With the ink barely dry on a massive lawsuit accusing nearly 100 energy companies of devastating Louisiana’s coast and increasing the risk of catastrophic damage during a hurricane, political maneuvering over the case has already begun.
Gov. Bobby Jindal blasted the suit Wednesday, just hours after it was filed by Southeast Louisiana Flood Protection Authority - East, accusing the levee board of overstepping its authority and calling for its commissioners to drop the case. At the same time, the head of a major oil and gas industry association in the state raised the possibility that new legislation could be filed next year to strike at the suit through state law.
Meanwhile, levee board commissioners were digging in, preparing for a fight that they argued might not be popular in an oil-rich state but which they said is necessary to protect the New Orleans area.
In a statement late Wednesday afternoon, Jindal said the board was going beyond its authority and interfering with work being done by the state’s Coastal Protection and Restoration Authority.
“We’re not going to allow a single levee board that has been hijacked by a group of trial lawyers to determine flood protection, coastal restoration and economic repercussions for the entire state of Louisiana,” Jindal said.
While Jindal’s denunciation left little room for doubt on where the governor stands on the issue, the administration has no plans to directly interfere with the suit at the moment, Coastal Protection and Restoration Authority Chairman Garret Graves said. Instead, officials plan to talk to board members in hopes of convincing them the lawsuit will conflict with other efforts.
Graves also said that even if the board is successful in extracting billions from the oil companies, it won’t go far toward protecting the coastline, considering the state estimates it will cost $2 billion annually just to keep the coast from deteriorating further.
But Commissioner John Barry dismissed those claims, arguing the board must act or leave the New Orleans area in jeopardy.
“The board takes its responsibility to protect the lives and property of those within our jurisdiction very seriously,” Barry said. “To continue to ignore an obvious cause of damage to the coast would, in our board’s opinion, be a dereliction of our duties.”
The wetlands in and around St. Bernard and Plaquemines parishes and near Lake Borgne have been developed by oil and gas companies since the 1930s, and the areas are marked with the lines of canals and pipelines used to connect and support their wells. Those projects have long been considered a major source of coastal erosion, either by directly undermining the wetlands or because they allow salt water into the area that kills the vegetation that would otherwise slow the loss of land.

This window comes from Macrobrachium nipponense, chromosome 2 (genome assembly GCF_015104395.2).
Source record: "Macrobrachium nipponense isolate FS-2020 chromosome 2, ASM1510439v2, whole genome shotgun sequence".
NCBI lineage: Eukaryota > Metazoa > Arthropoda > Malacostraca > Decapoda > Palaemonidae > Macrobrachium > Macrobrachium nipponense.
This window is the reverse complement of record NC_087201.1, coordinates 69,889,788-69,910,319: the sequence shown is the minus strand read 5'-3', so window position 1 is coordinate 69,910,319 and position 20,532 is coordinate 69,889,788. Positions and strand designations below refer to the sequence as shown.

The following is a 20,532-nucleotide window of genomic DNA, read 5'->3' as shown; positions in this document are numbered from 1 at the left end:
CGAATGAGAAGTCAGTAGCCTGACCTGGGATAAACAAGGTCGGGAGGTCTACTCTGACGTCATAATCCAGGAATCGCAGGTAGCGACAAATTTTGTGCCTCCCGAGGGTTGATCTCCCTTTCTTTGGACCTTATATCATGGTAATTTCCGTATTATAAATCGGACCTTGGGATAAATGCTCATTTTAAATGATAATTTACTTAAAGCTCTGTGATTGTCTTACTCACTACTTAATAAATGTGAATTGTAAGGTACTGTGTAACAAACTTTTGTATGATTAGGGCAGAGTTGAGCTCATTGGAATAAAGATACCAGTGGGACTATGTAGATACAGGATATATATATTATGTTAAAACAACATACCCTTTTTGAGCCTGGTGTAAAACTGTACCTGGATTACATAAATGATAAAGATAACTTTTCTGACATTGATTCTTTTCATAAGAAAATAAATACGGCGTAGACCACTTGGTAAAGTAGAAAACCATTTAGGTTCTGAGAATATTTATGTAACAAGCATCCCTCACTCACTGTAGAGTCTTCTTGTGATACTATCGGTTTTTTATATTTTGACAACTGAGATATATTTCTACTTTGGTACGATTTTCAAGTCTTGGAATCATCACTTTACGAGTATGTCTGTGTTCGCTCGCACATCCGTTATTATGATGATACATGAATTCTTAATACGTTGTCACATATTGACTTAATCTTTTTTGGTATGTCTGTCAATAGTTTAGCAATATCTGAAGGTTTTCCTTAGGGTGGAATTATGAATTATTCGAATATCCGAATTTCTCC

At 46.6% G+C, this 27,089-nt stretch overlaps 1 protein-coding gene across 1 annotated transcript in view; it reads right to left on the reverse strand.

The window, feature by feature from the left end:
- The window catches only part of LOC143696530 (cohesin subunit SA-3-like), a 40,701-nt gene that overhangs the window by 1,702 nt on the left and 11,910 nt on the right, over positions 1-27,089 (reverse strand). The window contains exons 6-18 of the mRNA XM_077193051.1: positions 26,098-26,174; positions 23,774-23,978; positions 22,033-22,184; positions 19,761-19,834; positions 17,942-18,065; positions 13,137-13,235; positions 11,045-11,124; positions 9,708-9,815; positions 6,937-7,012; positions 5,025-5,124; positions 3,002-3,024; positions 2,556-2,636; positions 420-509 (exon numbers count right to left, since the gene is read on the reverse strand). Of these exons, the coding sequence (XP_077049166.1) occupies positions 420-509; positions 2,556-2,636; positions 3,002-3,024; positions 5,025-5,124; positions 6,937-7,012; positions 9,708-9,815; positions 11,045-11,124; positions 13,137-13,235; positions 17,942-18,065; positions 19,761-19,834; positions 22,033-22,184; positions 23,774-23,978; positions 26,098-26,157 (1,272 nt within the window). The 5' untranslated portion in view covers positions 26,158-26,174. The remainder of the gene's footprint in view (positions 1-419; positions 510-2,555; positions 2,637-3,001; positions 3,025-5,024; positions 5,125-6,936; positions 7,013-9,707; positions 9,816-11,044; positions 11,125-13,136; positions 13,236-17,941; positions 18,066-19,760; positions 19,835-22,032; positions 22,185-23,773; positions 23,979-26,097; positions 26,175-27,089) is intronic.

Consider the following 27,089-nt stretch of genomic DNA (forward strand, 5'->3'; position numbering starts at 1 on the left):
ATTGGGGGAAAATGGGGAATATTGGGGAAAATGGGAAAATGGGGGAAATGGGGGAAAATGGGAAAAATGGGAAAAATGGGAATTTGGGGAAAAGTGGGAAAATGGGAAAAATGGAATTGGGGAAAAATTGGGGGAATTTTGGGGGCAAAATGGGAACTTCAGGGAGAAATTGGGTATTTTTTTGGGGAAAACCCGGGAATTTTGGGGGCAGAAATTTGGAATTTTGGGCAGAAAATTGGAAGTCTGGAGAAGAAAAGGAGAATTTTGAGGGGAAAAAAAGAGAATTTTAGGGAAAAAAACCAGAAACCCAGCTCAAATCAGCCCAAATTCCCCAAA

At least 10,000 miles of canals have been dredged in the state to support oil and gas extraction. Scientists have estimated the canals could be responsible for between 35 and 42 percent of the land lost to coastal erosion in Louisiana, with some estimates placing that figure significantly higher.
In turn, the loss of land — roughly 2,000 square miles of coastal wetlands have been lost over the last century — has been blamed for an increased risk of flooding in the New Orleans area since hurricanes lose power when they travel across land and the power of a storm surge can be blunted by wetlands and other barriers.
That trait is a key element of the levee board’s suit, which focuses on the increased cost of flood protection in a region that lacks those natural defenses.
The suit turns on three legal elements. In the vast majority of cases, energy companies were allowed to work in the wetlands under permits that required they maintain their canals and restore them to their natural state after they were no longer needed. None of those permits has been “closed,” which would signal that restoration had been completed, said Gladstone Jones, one of the attorneys in the case.
In addition, the suit references a 1899 law that forbids any projects that impair the effectiveness of federal levees.
Finally, the flood protection authority has argued they can sue under a centuries-old doctrine, known as “servitude of drainage,” that allows for damages to be awarded if a project increases the flow of water onto property owned by someone else. Because the levees would be impacted by additional storm surge, that principle — which does not require the properties to be adjacent — would come into play, Jones said.